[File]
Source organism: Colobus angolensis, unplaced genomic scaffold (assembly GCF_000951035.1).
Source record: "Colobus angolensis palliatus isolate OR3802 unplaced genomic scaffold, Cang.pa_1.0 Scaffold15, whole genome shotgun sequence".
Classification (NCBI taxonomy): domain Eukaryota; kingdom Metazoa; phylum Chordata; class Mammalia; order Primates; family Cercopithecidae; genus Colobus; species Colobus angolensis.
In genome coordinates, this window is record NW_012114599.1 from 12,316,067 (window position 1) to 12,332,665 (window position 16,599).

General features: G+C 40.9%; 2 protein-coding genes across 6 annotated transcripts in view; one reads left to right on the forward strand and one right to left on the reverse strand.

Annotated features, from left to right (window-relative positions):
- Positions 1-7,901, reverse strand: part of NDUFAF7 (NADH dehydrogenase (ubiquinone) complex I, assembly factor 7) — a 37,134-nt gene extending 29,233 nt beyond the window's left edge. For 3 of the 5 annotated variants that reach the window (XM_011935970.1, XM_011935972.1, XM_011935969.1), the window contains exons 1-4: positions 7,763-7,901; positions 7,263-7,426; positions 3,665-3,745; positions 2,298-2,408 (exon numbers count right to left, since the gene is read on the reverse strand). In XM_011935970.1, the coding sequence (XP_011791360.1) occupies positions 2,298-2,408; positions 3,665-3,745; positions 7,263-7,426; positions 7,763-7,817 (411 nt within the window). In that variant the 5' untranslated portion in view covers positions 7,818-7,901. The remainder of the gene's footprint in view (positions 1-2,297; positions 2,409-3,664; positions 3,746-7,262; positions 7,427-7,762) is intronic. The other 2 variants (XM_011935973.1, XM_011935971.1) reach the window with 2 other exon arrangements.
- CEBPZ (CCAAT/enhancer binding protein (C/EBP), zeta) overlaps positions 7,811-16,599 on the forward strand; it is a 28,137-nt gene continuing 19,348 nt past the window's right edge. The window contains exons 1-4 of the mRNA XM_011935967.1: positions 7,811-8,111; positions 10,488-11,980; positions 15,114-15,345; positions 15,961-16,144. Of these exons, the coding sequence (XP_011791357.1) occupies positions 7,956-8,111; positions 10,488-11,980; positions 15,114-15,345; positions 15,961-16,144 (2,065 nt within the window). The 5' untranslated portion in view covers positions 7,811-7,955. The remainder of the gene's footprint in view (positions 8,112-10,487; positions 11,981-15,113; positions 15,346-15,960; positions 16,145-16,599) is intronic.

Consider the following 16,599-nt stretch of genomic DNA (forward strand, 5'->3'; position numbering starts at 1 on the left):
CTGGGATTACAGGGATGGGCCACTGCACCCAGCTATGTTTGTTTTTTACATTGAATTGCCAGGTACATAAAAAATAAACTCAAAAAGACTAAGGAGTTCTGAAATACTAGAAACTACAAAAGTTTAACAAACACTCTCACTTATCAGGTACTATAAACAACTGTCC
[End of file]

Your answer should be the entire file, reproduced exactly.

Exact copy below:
Source organism: Colobus angolensis, unplaced genomic scaffold (assembly GCF_000951035.1).
Source record: "Colobus angolensis palliatus isolate OR3802 unplaced genomic scaffold, Cang.pa_1.0 Scaffold15, whole genome shotgun sequence".
Classification (NCBI taxonomy): domain Eukaryota; kingdom Metazoa; phylum Chordata; class Mammalia; order Primates; family Cercopithecidae; genus Colobus; species Colobus angolensis.
In genome coordinates, this window is record NW_012114599.1 from 12,316,067 (window position 1) to 12,332,665 (window position 16,599).

General features: G+C 40.9%; 2 protein-coding genes across 6 annotated transcripts in view; one reads left to right on the forward strand and one right to left on the reverse strand.

Annotated features, from left to right (window-relative positions):
- Positions 1-7,901, reverse strand: part of NDUFAF7 (NADH dehydrogenase (ubiquinone) complex I, assembly factor 7) — a 37,134-nt gene extending 29,233 nt beyond the window's left edge. For 3 of the 5 annotated variants that reach the window (XM_011935970.1, XM_011935972.1, XM_011935969.1), the window contains exons 1-4: positions 7,763-7,901; positions 7,263-7,426; positions 3,665-3,745; positions 2,298-2,408 (exon numbers count right to left, since the gene is read on the reverse strand). In XM_011935970.1, the coding sequence (XP_011791360.1) occupies positions 2,298-2,408; positions 3,665-3,745; positions 7,263-7,426; positions 7,763-7,817 (411 nt within the window). In that variant the 5' untranslated portion in view covers positions 7,818-7,901. The remainder of the gene's footprint in view (positions 1-2,297; positions 2,409-3,664; positions 3,746-7,262; positions 7,427-7,762) is intronic. The other 2 variants (XM_011935973.1, XM_011935971.1) reach the window with 2 other exon arrangements.
- CEBPZ (CCAAT/enhancer binding protein (C/EBP), zeta) overlaps positions 7,811-16,599 on the forward strand; it is a 28,137-nt gene continuing 19,348 nt past the window's right edge. The window contains exons 1-4 of the mRNA XM_011935967.1: positions 7,811-8,111; positions 10,488-11,980; positions 15,114-15,345; positions 15,961-16,144. Of these exons, the coding sequence (XP_011791357.1) occupies positions 7,956-8,111; positions 10,488-11,980; positions 15,114-15,345; positions 15,961-16,144 (2,065 nt within the window). The 5' untranslated portion in view covers positions 7,811-7,955. The remainder of the gene's footprint in view (positions 8,112-10,487; positions 11,981-15,113; positions 15,346-15,960; positions 16,145-16,599) is intronic.

Consider the following 16,599-nt stretch of genomic DNA (forward strand, 5'->3'; position numbering starts at 1 on the left):
CTGGGATTACAGGGATGGGCCACTGCACCCAGCTATGTTTGTTTTTTACATTGAATTGCCAGGTACATAAAAAATAAACTCAAAAAGACTAAGGAGTTCTGAAATACTAGAAACTACAAAAGTTTAACAAACACTCTCACTTATCAGGTACTATAAACAACTGTCC